Wednesday, November 10, 2010

Book Review: You Don't Look Like Anyone I Know

You Don't Look Like Anyone I Know, by Jeather Sellers, is the memoir of a woman who suffers from prosopagnosia - face blindness.  She can see people's faces, but she can't remember them.  She identifies people by their clothes, the way they walk, and their voices, but never by the faces.  As an adult she deals not only with this disability, but also with the knowledge that her mother is a paranoid schizophrenic.  The book alternates between her adult life and the impact of prosopagnosia and her experiences growing up in a severely disfunctional family.

Writing Review:
No complaints here!  I liked the writing and found her descriptive writing to be especially touching in several passages.  It's one of the few ARCs I've received that I would have no problem reading as a finished copy.  Of course as an ARC there were a few formatting errors, but there was no sign of a lot of the writing issues that some ARCs contain - this one had no inconsistencies or grammatical errors.  I was impressed and would have no problems with it as a final copy.  It's a memoir, and it's written like a memoir, so to me it's something of a genre piece - there isn't in-depth analysis or reporting as in other non-fiction, but I am happy with the quality of the writing.

MST3K Review:
Loved it!  Prosopagnosia is actually something I studied in college and found fascinating.  I've always been interested in psychology and actually majored in psychology for a while, although I ended up making it into a minor and going for English instead.  So both aspects of the story (the mental illness of her parents and the prosopagnosia) were very interesting to me.  If you aren't into memoirs, especially those of the screwed up family variety, this one probably isn't for you.  I would say that the focus is more on the family than the prosopagnosia, although it is tied together well at the end.  It's not heavy on scientific detail, which was somewhat of a drawback for me because I like to read the details.  However, the author does include the names of many prominent researchers, so it is not difficult to find their research if you're looking for a technical description. 

I recommend it for anyone who enjoys memoir as a genre or for those interested in mental illness or perception disabilities.   

10 comments:

  1. I just got a copy of this book and am looking forward to reading it. It sounds absolutely fascinating! I love memoirs and dysfunctional families, so I think it's right up my alley! :) I haven't heard of the disorder that she has, so I look forward to learning a bit more about it!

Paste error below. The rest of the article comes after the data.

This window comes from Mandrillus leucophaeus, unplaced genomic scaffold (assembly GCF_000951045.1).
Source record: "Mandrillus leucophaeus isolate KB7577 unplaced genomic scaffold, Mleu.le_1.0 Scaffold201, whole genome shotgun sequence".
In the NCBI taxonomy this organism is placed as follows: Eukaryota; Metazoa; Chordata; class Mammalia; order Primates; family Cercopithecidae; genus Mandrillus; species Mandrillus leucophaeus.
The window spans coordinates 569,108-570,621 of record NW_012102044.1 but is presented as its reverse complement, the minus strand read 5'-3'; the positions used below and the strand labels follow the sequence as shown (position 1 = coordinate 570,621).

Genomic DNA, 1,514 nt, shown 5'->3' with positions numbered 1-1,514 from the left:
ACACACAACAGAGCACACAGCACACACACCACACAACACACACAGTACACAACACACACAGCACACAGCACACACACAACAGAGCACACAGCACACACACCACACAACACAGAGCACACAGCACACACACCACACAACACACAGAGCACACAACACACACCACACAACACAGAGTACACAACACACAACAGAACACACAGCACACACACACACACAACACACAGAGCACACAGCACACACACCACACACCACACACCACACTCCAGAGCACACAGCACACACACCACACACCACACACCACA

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  2. I read and review and loved this one as well. Glad to see your review.

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  3. I'm reading it right now and I am amazed that she never realized she had it before she was 38 and was oblivious her mother was mentally ill forever and ever, but I guess it was her 'normal.'

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  4. This one sounds interesting! I hope to read it someday. Thanks for the review.

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  5. Thanks for the review Julie...Memoirs are not usually my thing, especially the dysfunctional family thing, but I was fascinated to learn about face blindness -- had never heard of that before.

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  6. This one is next on my list. It sounds realy interesting!

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  7. This sounds like it would hit hard like Still Alice.
    Putting this one on the list for sure.

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  8. This sounds so fascinating and I love memoirs!

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  9. I'm glad to hear so many of you are interested in this one. It's one that certainly deserves to be read. Like some commenters said, you're initially shocked to see that she truly has no idea her family is suffering from mental illness, but as you read you start to really understand why. I have a few close relationships that have been touched by schizophrenia and it's amazing how "normal" they find these bizarre behaviors.

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  10. It sounds fascinating, I like memoirs similar to this. I am actually really goos with names and faces so I can't imagine how difficult it would be for her. Thanks for sharing your review

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